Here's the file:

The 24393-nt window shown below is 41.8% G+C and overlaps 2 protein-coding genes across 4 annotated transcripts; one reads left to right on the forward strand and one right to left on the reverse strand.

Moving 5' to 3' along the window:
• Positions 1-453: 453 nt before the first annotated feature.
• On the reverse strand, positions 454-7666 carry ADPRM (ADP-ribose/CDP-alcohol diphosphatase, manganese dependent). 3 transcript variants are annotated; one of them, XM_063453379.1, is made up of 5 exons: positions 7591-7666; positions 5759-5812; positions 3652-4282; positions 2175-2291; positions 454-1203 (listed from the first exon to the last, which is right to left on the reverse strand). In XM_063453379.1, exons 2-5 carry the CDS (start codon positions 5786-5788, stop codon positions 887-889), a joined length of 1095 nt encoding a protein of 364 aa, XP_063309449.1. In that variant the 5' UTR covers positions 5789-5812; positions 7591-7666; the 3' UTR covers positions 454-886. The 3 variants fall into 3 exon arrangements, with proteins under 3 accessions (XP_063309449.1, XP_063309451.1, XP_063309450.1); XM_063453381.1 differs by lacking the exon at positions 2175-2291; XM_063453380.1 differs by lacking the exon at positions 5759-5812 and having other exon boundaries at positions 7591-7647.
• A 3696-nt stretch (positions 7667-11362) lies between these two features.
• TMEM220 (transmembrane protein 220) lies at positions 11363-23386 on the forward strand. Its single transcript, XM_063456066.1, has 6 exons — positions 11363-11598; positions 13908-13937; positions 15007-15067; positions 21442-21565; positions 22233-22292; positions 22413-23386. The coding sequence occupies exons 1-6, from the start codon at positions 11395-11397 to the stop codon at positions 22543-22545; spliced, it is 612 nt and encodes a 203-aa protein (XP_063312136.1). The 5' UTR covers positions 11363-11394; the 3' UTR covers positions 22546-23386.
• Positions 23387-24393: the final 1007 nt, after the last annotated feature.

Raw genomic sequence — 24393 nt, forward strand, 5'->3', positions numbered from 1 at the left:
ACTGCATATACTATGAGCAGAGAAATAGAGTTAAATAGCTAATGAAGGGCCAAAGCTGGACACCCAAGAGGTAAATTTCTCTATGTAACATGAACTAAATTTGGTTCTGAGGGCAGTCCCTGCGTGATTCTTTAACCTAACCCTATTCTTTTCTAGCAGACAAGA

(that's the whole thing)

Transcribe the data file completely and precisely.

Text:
The 24393-nt window shown below is 41.8% G+C and overlaps 2 protein-coding genes across 4 annotated transcripts; one reads left to right on the forward strand and one right to left on the reverse strand.

Moving 5' to 3' along the window:
• Positions 1-453: 453 nt before the first annotated feature.
• On the reverse strand, positions 454-7666 carry ADPRM (ADP-ribose/CDP-alcohol diphosphatase, manganese dependent). 3 transcript variants are annotated; one of them, XM_063453379.1, is made up of 5 exons: positions 7591-7666; positions 5759-5812; positions 3652-4282; positions 2175-2291; positions 454-1203 (listed from the first exon to the last, which is right to left on the reverse strand). In XM_063453379.1, exons 2-5 carry the CDS (start codon positions 5786-5788, stop codon positions 887-889), a joined length of 1095 nt encoding a protein of 364 aa, XP_063309449.1. In that variant the 5' UTR covers positions 5789-5812; positions 7591-7666; the 3' UTR covers positions 454-886. The 3 variants fall into 3 exon arrangements, with proteins under 3 accessions (XP_063309449.1, XP_063309451.1, XP_063309450.1); XM_063453381.1 differs by lacking the exon at positions 2175-2291; XM_063453380.1 differs by lacking the exon at positions 5759-5812 and having other exon boundaries at positions 7591-7647.
• A 3696-nt stretch (positions 7667-11362) lies between these two features.
• TMEM220 (transmembrane protein 220) lies at positions 11363-23386 on the forward strand. Its single transcript, XM_063456066.1, has 6 exons — positions 11363-11598; positions 13908-13937; positions 15007-15067; positions 21442-21565; positions 22233-22292; positions 22413-23386. The coding sequence occupies exons 1-6, from the start codon at positions 11395-11397 to the stop codon at positions 22543-22545; spliced, it is 612 nt and encodes a 203-aa protein (XP_063312136.1). The 5' UTR covers positions 11363-11394; the 3' UTR covers positions 22546-23386.
• Positions 23387-24393: the final 1007 nt, after the last annotated feature.

Raw genomic sequence — 24393 nt, forward strand, 5'->3', positions numbered from 1 at the left:
ACTGCATATACTATGAGCAGAGAAATAGAGTTAAATAGCTAATGAAGGGCCAAAGCTGGACACCCAAGAGGTAAATTTCTCTATGTAACATGAACTAAATTTGGTTCTGAGGGCAGTCCCTGCGTGATTCTTTAACCTAACCCTATTCTTTTCTAGCAGACAAGA